5.  Be future focused.  Stay focused on a working towards an agreeable outcome and what needs to change or improve.  Set clear expectations and document agreements on what each party commits to do. 

6.  Speak powerfully. The way you convey your message is important.  Speak with confidence and certainty.  Neuroscience has proven that powerful, positive language has a profound impact on our own and others behaviours and outcomes.  If you don’t yet feel confident…. act as if you are and over time and with practice you will be!  For more about building confidence check this out.

7.  Prepare and practice.  Difficult conversations are just that… difficult.  They require practice.  They do get easier and you will become more effective with practice.   Ensure you take the time to prepare, getting clear on the outcome you wish to achieve and setting yourself up for success with a sense of calm and certainty.

Whatever your profession, position or level of experience… it is inevitable that you will come across the need to have difficult conversation that requires you to be courageous, step outside your comfort zone and take a risk to address the issue. Keep in mind what is at stake. If you stay silent and tiptoe around the issue your reputation, team moral, trust, relationships and ultimately organisational results are on the line.

By taking action and addressing issues as they come up you will build your influence, your impact and your career success…. one conversation at a time.  So be bold, listen bravely and believe that you can. 

Even though communication is the lifeblood of any organization, it’s difficult to find a company that doesn’t have its breakdowns in this area. Part of a leader’s job is to keep these to a minimum and handle effectively.

In reality, most people avoid conflicts and the confrontations required to deal with them not because they lack the will, but because they lack courage to overcome that fear of “what if” and the potential of something unproductive.

No one is immune to workplace tensions- It is inevitable that you will have some challenging conversations with colleagues or customers.

When we need to have a difficult conversation with someone—we always have that gut feeling of resistance. Fear and contemplation drowns that inner voice and we put the conversation off.

Meanwhile the other person continues to provide substandard performance, miss deadlines, engage in interpersonal conflicts and contributes to a toxic culture.

The consequence of not having that uncomfortable conversation is costly.

A  recent study by Accenture revealing that, even in this challenging economic climate, 35 percent of employees leave their jobs voluntarily because of internal politics and conflict.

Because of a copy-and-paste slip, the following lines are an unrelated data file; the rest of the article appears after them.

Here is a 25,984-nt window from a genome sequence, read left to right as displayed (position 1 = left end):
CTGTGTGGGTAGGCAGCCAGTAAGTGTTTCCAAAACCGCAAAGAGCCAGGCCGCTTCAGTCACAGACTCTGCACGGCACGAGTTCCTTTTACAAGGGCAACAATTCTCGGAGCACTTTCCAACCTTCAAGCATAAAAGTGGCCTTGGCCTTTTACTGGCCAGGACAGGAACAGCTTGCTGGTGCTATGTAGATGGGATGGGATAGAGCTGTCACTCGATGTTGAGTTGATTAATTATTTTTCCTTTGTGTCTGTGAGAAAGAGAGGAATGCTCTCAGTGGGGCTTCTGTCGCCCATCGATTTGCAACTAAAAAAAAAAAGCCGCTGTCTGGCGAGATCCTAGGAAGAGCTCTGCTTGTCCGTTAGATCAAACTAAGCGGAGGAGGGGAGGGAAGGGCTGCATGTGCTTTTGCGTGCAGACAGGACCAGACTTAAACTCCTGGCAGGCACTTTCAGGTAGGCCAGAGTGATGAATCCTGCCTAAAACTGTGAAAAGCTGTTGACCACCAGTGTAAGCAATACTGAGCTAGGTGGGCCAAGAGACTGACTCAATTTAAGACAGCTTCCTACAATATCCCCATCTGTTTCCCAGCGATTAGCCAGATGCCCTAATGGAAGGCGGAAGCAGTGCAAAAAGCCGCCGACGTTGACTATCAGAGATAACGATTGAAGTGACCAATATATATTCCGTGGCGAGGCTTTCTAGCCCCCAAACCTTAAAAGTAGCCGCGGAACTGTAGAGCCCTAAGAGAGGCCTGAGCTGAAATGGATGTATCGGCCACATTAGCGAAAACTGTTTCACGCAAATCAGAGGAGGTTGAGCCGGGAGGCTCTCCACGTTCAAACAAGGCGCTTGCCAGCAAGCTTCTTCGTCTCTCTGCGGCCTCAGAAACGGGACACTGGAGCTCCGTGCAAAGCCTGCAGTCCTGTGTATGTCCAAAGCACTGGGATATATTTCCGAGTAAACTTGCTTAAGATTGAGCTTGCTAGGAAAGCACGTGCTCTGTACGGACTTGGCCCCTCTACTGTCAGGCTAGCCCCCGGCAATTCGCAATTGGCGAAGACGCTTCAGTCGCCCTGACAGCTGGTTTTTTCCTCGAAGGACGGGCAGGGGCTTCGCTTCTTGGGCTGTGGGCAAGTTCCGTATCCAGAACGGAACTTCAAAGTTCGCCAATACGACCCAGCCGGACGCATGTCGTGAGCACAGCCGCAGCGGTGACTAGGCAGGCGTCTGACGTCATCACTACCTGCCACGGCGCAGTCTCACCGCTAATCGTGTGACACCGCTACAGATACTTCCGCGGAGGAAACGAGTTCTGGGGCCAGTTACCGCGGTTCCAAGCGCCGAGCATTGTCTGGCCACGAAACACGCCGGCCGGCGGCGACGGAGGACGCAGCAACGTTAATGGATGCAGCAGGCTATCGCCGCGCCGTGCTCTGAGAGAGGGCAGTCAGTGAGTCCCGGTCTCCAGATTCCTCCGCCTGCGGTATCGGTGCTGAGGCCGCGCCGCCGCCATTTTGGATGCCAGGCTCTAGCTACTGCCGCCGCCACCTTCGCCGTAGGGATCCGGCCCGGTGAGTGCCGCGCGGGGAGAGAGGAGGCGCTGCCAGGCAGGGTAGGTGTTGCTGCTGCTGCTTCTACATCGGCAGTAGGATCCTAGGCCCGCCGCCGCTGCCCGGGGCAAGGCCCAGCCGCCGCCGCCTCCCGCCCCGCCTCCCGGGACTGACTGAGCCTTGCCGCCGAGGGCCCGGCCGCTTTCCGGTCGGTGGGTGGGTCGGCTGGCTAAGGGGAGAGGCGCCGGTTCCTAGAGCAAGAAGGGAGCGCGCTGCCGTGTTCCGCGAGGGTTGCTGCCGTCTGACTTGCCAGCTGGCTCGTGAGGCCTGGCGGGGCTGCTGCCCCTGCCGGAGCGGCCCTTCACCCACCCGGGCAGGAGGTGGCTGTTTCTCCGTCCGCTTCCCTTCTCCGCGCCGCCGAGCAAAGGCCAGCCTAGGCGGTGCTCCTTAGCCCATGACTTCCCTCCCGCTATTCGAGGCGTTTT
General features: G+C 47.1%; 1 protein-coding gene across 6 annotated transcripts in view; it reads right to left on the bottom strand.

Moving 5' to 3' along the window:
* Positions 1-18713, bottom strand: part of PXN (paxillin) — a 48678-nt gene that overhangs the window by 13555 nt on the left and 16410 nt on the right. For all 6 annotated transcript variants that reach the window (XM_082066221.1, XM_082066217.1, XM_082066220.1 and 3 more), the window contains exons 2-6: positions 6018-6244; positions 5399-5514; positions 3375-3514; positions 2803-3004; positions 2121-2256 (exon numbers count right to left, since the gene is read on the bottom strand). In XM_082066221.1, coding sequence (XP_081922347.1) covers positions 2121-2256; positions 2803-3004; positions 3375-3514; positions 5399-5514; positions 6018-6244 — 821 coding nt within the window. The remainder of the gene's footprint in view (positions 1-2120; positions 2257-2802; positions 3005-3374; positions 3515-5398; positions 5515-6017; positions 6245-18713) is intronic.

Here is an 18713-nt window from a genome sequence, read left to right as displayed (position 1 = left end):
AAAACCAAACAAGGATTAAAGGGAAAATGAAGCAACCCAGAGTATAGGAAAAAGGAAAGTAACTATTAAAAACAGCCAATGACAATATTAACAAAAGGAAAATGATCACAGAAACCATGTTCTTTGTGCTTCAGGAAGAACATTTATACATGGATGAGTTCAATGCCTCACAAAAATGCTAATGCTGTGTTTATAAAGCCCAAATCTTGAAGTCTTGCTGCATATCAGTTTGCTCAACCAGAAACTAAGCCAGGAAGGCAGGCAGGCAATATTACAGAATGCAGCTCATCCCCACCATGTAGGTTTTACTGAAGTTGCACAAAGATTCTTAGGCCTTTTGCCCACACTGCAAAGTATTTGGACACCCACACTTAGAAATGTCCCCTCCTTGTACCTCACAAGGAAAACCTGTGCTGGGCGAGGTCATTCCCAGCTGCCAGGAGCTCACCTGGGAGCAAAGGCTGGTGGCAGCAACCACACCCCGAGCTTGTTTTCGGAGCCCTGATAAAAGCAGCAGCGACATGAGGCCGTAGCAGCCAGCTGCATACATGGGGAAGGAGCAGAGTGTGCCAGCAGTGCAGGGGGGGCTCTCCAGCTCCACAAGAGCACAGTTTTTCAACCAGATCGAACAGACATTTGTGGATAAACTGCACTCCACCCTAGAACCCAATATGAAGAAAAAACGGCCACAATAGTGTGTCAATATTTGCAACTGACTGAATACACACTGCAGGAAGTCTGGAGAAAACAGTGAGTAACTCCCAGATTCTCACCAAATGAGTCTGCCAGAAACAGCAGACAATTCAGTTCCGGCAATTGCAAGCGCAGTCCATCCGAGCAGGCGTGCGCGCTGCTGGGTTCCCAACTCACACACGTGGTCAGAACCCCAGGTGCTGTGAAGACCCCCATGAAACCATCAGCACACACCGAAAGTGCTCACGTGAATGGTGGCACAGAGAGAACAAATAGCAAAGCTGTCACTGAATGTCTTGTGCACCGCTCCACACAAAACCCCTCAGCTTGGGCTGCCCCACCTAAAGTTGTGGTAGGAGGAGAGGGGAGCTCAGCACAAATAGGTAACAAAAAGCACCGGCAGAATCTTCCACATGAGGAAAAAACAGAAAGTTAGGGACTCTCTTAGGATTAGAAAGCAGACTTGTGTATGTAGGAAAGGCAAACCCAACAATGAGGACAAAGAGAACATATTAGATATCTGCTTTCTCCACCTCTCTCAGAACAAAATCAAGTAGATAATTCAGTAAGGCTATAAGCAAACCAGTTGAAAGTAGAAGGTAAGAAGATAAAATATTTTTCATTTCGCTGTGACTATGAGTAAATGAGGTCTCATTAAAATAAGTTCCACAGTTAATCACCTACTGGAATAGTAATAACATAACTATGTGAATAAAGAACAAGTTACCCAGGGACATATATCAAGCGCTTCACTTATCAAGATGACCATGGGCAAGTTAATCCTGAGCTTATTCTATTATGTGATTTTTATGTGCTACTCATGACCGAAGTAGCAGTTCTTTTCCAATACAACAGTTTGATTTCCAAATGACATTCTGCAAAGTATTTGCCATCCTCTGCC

Judith E Glaser in her recent book about Conversational Intelligence says that, “…confronting another person with difficult conversations brings up potentially volatile emotions, so we move with caution and keep our real feelings close to our chest. In the most extreme cases, when we are faced with situations that stir up highly charged emotional content, most of the tension and drama is actually taking place in our own minds.

 Here are four ways to reach a constructive outcome, no matter how tough things can get:

1.  Focus on Building Trust:

Every difficult conversation is an opportunity to improve the circle of trust. Assumptions and doubts block the development of trust. The key to trust is understanding the imperfections of every person. To trust is to create a safe space for the other person to be who they are.

As a leader you need to help open the individual’s mind to see solutions to problems, to get “out of the self- imposed limitation” and perceive solutions.

2. Demonstrate Empathy:

A leader seeks first to understand than to be understood. Sincere and selfless way. Showing empathy and understanding, will lead to the development of mutual trust allowing individuals to open up their mind and heart and derive all the possible benefits to help move them towards their a better relationship.

3. Listen well: 

Not only to what the person is saying but what he/she is feeling. To create clarity and to let people know you’re genuinely listening, validate what they’re feeling — and ask them to do the same.

In fact, take a few moments to listen to their side of the story first before sharing yours, and always demonstrate you are genuinely interested in hearing their story. Difficult conversations are emotional and you need to get a good appreciation of the underlying issues that drive the emotions.

4. Co-Create Solutions:

Work together on a common solution to the conflict you both facing. This is a really great opportunity to collaborate and open up to new possibilities. With Co-Creating, each person is accountable to pull their weight into a constructive solution that can bring a win- win to both parties.

What about you? How do you handle difficult conversations with your colleagues or other relationships? if you like to watch a great interview about having healthy conversations, check the link below